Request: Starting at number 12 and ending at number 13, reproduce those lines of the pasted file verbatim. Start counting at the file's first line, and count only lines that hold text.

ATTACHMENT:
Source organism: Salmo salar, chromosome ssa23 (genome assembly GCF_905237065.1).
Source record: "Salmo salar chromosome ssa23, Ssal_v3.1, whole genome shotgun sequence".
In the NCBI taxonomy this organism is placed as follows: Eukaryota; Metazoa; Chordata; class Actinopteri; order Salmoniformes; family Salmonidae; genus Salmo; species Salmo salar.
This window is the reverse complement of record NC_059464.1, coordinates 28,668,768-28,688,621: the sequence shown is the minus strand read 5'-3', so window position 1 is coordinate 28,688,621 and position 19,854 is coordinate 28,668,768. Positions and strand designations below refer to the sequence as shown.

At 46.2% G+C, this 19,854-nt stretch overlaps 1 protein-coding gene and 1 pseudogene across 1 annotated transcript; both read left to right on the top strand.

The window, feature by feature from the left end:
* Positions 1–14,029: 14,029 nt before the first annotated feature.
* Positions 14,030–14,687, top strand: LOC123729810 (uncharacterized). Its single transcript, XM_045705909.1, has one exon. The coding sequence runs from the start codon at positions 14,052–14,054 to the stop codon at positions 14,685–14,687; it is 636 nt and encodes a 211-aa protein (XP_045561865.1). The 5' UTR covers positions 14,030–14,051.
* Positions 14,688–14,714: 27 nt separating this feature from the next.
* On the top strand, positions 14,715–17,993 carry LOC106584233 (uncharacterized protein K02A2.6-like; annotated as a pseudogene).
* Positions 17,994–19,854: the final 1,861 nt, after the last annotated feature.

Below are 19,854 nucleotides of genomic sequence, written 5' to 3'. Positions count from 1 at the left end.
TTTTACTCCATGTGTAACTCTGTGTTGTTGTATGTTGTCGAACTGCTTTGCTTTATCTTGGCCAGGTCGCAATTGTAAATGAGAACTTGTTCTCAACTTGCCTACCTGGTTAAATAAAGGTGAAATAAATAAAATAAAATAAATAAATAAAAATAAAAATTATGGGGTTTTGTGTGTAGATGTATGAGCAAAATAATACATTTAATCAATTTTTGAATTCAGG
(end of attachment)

Below are 19,854 nucleotides of genomic sequence, written 5' to 3'. Positions count from 1 at the left end.
TTTTACTCCATGTGTAACTCTGTGTTGTTGTATGTTGTCGAACTGCTTTGCTTTATCTTGGCCAGGTCGCAATTGTAAATGAGAACTTGTTCTCAACTTGCCTACCTGGTTAAATAAAGGTGAAATAAATAAAATAAAATAAATAAATAAAAATAAAAATTATGGGGTTTTGTGTGTAGATGTATGAGCAAAATAATACATTTAATCAATTTTTGAATTCAGG